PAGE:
“We don’t know what they spent this money on,” she added. “The owners thought that if the organization brought us food, then that would be enough for us.”

The European Commission announced in the spring of last year that it had made funds available for bloc members hosting Ukrainian refugees, which could be reallocated from other existing EU schemes on a per-nation basis. 

A previous investigation by (here in Ukrainian), found that around €2 billion from various EU programs could have been used by the state to cover the expenses incurred by supporting refugees. While it is unclear what percentage of that sum was available for Ukrainians, we do know that about €1.8 billion could have been reallocated from the REACT-EU program, which the EU bloc told Romania it could use for refugees. 

Some Ukrainian refugees told in that investigation that they returned to their war-torn country because the Romanian state had for months blocked their aid money. 

Rimma Vasylko, a mother of two children from the southeastern Dnipropetrovsk region, said that the first landlord also did not provide her with food, which left her and her two children seeking alternatives to survive until they were forced to find other accommodation while the 50/20 scheme was still running.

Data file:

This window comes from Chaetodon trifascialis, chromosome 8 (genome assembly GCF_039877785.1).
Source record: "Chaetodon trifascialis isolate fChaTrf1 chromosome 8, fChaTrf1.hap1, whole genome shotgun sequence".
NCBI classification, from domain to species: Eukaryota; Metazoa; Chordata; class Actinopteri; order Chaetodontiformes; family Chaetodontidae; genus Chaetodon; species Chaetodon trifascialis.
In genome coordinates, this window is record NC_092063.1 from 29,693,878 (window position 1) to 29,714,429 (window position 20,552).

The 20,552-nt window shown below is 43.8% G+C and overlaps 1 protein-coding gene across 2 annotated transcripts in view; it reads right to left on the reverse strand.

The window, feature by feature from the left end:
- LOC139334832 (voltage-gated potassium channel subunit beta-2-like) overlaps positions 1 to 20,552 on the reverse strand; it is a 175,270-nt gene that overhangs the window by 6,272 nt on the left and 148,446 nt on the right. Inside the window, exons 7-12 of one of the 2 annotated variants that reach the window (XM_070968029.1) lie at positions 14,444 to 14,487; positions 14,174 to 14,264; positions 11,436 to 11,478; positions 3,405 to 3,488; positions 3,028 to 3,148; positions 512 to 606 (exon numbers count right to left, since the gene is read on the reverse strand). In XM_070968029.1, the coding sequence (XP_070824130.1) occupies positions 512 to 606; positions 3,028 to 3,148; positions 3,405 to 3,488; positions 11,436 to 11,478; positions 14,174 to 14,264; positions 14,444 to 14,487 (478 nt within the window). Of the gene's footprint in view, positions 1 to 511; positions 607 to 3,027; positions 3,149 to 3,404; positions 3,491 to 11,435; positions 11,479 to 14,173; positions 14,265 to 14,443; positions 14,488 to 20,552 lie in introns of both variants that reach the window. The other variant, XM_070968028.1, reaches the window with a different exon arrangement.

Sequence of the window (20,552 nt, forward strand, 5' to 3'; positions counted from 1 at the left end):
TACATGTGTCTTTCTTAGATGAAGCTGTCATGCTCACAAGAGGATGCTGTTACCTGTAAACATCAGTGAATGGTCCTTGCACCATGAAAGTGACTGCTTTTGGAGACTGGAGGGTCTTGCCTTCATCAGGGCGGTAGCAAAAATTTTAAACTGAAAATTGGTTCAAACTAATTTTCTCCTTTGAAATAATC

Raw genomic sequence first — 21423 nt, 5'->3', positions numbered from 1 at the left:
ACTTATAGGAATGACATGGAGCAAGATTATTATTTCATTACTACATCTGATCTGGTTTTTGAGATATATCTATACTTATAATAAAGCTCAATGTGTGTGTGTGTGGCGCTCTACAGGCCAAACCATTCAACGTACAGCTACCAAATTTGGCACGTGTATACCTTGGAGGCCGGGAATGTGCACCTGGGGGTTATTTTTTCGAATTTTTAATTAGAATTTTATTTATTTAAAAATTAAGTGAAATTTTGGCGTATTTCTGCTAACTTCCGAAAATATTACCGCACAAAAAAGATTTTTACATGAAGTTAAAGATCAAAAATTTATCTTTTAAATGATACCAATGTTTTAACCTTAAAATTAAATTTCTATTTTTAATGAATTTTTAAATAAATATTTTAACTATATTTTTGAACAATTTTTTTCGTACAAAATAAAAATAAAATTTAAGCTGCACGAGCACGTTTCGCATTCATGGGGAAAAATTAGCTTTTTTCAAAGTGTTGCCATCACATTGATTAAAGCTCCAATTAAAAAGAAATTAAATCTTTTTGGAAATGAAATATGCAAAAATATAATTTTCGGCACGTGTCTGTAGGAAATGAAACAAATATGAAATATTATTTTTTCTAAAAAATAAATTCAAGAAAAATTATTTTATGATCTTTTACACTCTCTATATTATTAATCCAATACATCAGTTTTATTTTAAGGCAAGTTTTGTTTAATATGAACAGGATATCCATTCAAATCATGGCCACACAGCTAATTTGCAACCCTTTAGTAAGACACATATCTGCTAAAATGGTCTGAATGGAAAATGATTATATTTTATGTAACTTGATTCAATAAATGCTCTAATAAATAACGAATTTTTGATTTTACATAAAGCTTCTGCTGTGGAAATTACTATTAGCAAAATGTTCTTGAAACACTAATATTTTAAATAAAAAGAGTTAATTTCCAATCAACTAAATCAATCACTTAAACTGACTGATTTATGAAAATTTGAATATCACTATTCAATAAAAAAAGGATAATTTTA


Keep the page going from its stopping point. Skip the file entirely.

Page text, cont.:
“The salaries we get here are small, they barely cover the rent,” she said. “There are no payments from the government, most likely next month we will have to return to Ukraine – there isn’t enough money to live on.”

Changing of the rules

In May this year, Romania’s government set out conditions for granting financial aid to refugees from Ukraine, which has drawn widespread criticism. The funds earmarked for many Ukrainians funds were delayed by months by the state, which left them barely making ends meet. 

Ukrainians must now meet several criteria. For the first month, those who have temporary protection status receive 600 lei per person for food and 2,000 lei per family for accommodation, while single people get 750 lei for the latter. Three months after this,  refugees must be registered with an employment agency, be employed, and have their children enrolled in the education system.